Oncotarget

Meta-Analysis:

Statin use and survival outcomes in endocrine-related gynecologic cancers: A systematic review and meta-analysis

Weimin Xie, Li Ning, Yuenan Huang, Yan Liu, Wen Zhang, Yingchao Hu, Jinghe Lang and Jiaxin Yang _

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Oncotarget. 2017; 8:41508-41517. https://doi.org/10.18632/oncotarget.17242

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Abstract

Weimin Xie1,*, Li Ning1,*, Yuenan Huang2, Yan Liu3, Wen Zhang1, Yingchao Hu1, Jinghe Lang1 and Jiaxin Yang1

1Department of Obstetrics and Gynecology, Peking Union Medical College Hospital, Chinese Academy of Medical Sciences and Peking Union Medical College, Beijing, China

2Department of General Surgery, The Second Affiliated Hospital, Harbin Medical University, Harbin, China

3Department of Epidemiology and Statistics, Institute of Basic Medical Sciences, Chinese Academy of Medical Sciences, School of Basic Medicine, Peking Union Medical College, Beijing, China

*These authors contributed equally to this work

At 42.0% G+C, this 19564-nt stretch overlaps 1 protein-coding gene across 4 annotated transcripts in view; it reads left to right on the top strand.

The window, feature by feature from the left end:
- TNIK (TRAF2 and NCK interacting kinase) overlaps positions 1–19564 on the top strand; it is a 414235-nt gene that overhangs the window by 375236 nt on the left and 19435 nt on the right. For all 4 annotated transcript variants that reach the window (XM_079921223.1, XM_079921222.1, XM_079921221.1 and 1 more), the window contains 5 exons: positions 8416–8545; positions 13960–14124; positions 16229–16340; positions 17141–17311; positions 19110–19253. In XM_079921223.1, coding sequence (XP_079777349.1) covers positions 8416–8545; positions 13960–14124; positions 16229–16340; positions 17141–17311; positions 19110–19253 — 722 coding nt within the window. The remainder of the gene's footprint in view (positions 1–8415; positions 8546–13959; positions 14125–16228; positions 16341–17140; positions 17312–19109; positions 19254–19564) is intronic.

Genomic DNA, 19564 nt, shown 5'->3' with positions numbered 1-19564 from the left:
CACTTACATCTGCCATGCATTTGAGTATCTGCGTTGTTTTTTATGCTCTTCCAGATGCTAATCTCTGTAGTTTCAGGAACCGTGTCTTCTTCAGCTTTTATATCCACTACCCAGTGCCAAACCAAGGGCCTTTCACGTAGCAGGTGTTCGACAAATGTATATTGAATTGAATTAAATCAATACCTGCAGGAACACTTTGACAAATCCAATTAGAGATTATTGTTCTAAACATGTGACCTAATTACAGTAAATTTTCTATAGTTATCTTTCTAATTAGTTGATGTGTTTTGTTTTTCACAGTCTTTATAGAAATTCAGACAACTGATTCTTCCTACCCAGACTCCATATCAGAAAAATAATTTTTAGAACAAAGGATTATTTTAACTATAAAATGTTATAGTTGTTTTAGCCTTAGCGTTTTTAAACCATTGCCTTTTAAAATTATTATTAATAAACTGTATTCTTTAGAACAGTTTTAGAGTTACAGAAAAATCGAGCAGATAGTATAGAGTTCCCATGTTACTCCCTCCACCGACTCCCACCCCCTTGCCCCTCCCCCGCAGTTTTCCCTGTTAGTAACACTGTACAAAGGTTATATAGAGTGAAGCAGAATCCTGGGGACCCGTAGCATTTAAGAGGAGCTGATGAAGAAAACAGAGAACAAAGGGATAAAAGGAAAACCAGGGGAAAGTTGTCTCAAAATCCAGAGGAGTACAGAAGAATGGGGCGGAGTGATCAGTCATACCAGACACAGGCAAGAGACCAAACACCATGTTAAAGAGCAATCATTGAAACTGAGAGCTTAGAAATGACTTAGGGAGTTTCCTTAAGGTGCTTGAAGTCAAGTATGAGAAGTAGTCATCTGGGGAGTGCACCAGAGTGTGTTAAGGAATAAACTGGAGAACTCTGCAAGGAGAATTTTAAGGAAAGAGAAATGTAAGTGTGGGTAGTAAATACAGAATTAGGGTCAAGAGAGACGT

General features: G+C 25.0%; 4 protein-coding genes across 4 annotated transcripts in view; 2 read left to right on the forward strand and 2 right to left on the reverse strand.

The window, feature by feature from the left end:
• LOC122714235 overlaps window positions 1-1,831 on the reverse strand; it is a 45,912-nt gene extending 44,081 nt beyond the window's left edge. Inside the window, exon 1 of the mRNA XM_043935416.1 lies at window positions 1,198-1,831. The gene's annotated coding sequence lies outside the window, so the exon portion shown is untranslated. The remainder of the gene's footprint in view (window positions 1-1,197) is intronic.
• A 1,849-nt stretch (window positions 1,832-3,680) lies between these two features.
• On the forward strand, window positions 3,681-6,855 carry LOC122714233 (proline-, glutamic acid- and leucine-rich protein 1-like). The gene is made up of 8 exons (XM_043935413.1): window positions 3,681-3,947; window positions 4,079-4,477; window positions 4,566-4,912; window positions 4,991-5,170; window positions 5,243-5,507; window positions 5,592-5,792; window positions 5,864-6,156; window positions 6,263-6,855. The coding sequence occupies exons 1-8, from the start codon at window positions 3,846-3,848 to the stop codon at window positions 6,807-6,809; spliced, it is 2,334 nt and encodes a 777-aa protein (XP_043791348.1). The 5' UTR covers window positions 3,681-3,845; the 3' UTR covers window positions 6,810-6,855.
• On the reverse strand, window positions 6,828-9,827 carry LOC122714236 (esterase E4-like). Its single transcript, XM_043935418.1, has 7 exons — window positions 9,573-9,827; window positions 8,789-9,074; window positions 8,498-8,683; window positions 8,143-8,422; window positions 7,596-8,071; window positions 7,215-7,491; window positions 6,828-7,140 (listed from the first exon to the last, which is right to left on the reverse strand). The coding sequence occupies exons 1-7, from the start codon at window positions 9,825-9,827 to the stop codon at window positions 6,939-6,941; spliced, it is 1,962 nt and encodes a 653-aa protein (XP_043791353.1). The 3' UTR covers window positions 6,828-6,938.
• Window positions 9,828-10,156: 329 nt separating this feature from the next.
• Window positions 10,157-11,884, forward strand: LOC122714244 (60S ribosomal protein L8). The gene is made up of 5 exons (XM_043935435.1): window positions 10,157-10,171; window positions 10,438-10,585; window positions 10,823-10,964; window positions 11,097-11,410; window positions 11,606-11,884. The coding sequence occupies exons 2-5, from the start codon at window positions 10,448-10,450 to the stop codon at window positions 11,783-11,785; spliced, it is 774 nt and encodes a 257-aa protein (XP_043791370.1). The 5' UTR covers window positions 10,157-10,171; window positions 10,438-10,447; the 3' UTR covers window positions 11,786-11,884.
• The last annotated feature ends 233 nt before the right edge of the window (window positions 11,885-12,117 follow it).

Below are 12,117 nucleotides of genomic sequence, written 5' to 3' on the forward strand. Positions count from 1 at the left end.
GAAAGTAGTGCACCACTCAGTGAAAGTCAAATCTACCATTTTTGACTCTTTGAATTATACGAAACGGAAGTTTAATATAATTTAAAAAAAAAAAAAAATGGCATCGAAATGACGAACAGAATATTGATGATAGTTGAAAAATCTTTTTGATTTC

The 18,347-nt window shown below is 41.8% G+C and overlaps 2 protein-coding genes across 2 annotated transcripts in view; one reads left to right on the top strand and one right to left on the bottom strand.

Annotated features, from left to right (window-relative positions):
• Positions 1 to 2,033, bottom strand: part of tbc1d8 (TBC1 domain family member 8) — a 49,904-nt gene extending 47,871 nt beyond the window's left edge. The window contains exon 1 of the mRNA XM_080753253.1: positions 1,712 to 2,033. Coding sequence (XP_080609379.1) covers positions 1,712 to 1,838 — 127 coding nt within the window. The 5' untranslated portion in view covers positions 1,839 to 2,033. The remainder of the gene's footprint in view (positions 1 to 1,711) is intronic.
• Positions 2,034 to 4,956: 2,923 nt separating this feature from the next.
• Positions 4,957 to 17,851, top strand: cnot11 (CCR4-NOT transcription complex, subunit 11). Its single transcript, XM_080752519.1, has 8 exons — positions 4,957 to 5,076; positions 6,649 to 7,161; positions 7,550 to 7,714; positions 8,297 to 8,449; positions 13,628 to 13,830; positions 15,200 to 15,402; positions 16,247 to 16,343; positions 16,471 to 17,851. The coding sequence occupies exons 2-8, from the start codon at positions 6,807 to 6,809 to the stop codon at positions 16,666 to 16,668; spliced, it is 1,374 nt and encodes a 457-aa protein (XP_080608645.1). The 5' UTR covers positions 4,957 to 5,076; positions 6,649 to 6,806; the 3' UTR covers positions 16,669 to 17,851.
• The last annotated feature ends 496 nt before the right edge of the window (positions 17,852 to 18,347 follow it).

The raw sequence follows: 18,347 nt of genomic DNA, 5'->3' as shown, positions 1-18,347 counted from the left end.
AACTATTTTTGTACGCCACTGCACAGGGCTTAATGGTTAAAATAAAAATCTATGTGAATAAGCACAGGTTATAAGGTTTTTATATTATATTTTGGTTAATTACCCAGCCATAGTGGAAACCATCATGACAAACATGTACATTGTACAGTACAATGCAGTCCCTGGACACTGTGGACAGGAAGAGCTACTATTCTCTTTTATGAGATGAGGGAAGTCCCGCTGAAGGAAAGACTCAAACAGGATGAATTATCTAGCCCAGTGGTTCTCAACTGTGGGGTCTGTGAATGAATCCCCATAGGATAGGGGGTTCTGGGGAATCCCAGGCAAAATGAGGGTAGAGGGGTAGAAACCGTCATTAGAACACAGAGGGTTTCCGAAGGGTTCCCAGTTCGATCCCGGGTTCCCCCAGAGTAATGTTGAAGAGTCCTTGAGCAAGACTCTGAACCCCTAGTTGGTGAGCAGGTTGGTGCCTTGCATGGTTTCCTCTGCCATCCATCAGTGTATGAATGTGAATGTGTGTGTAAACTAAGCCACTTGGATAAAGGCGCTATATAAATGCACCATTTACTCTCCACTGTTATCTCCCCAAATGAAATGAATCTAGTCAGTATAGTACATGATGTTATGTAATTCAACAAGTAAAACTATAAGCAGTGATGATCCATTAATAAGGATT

Correspondence to:

Jiaxin Yang, email: yangjiaxin4022@163.com

Keywords: gynecologic cancer, statin, survival outcomes, meta-analysis

Received: March 22, 2017     Accepted: April 11, 2017     Published: April 19, 2017

ABSTRACT

Previous studies investigating the association between statin use and survival outcomes in gynecologic cancers have yielded controversial results. We conducted a systematic review and meta-analysis to evaluate the association based on available evidence. We searched the databases of the Cochrane Central Register of Controlled Trials (CENTRAL), Embase, and PubMed from inception to January 2017. Studies that evaluated the association between statin use and survival outcomes in gynecologic cancers were included. Pooled hazard ratios (HRs) for overall survival, disease-specific survival and progression-free survival were calculated using a fixed-effects model. A total of 11 studies involving more than 6,920 patients with endocrine-related gynecologic cancers were identified. In a meta-analysis of 7 studies involving 5,449 patients with endocrine-related gynecologic cancers, statin use was linked to improved overall survival (HR, 0.71; 95% confidence interval [CI], 0.63 to 0.80) without significant heterogeneity (I2 = 33.3%). Statin users also had improved disease-specific survival (3 studies, HR, 0.72; 95% CI, 0.58 to 0.90, I2 = 35.1%) and progression-free survival (3 studies, HR, 0.68; 95% CI, 0.49 to 0.93, I2 = 33.6%) in endocrine-related gynecologic cancers. Our findings support that statin use has potential survival benefits for patients with endocrine-related gynecologic cancers. Further large-scale prospective studies are required to validate our findings.


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